The presentation of the book turns what could have been an epic fantasy into something a little more real and a little closer to home. Most of the book is spent in Kansas, which is the fundemental difference between this and other world-hopping novel's like C. S. Lewis' The Magician's Nephew. In Lewis' novel, Digory and Polly run around with witches, talking Lions and flying horses like it's second nature. In 100 Cupboards, Henry and Henrietta actually manage a little disbelief before being overcome by curriosity. I'm not saying one is better than the other; I'm just saying that the two styles are very different.
After spending thirty minutes writing my best wrant about all the book's faults, I hope I haven't made it seem like it's not worth reading. It is, mostly because the second two novels in the trilogy, Dandelion Fire and The Chesnut King, improve upon the first novel. So, if you ever get a chance, read N. D. Wilson's 100 Cupboards. It's well worth it.
I did one on Dandelion Fire, which is book two. Just search, "Dandelion Fire *Book two of 100 Cupboards* or something like that. I just finished the third one this morning, and it does get much better.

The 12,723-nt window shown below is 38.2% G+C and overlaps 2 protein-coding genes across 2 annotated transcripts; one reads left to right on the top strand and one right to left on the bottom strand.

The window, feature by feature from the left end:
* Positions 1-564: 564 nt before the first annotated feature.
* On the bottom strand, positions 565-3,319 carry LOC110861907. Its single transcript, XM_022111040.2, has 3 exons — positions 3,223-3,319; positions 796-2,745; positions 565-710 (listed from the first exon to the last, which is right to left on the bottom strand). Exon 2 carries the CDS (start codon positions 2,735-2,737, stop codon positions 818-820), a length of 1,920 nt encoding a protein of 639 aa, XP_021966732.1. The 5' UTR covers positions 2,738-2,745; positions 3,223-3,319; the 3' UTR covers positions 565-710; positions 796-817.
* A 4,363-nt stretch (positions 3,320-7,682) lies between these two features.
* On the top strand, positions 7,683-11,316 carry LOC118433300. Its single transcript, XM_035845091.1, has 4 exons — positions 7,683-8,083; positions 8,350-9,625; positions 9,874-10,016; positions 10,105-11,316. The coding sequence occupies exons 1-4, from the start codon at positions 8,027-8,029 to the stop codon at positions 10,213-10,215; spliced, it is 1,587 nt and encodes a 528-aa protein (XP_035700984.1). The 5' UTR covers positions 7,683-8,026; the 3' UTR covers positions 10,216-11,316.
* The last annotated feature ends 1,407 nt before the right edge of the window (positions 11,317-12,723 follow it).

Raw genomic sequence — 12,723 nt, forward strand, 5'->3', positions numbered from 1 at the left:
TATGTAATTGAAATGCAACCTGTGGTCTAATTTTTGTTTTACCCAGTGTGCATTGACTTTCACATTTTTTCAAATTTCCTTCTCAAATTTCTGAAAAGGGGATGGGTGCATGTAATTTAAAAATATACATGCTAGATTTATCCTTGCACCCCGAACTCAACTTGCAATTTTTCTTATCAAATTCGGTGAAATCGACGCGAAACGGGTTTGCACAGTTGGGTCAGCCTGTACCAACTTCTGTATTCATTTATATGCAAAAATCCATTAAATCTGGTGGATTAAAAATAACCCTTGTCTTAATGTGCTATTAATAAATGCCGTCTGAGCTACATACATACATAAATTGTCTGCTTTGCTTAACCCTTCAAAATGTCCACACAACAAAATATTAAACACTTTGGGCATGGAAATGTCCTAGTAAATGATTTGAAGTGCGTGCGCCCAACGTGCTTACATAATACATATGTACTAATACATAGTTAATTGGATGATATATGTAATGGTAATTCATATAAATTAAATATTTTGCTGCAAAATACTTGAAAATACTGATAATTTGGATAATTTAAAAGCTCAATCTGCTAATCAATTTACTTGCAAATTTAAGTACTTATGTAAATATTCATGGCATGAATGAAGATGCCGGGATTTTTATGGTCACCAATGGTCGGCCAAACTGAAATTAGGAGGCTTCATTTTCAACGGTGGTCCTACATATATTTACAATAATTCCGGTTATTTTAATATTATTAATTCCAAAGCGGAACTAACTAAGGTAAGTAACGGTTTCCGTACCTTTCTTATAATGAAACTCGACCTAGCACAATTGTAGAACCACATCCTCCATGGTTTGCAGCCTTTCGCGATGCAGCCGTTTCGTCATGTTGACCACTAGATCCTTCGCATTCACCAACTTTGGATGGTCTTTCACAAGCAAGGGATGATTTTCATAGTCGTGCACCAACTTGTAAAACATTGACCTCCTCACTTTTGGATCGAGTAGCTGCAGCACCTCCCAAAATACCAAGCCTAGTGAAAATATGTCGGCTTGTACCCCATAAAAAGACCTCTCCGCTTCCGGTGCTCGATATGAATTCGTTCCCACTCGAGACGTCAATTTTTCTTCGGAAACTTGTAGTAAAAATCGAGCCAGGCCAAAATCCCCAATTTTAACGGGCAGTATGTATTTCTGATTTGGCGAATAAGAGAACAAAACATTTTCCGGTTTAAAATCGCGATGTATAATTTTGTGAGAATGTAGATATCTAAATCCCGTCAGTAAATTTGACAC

Twelve-year-old Henry York wakes up one night to find bits of plaster in his hair. Two knobs have broken through the wall above his bed and one of them is slowly turning . . .Henry scrapes the plaster off the wall and discovers cupboards of all different sizes and shapes. Through one he can hear the sound of falling rain. Through another he sees a glowing room–with a man pacing back and forth! Henry soon understands that these are not just cupboards, but portals to other worlds.
100 Cupboards is the first book of a new fantasy adventure, written in the best world-hopping tradition and reinvented in N. D. Wilson's inimitable style.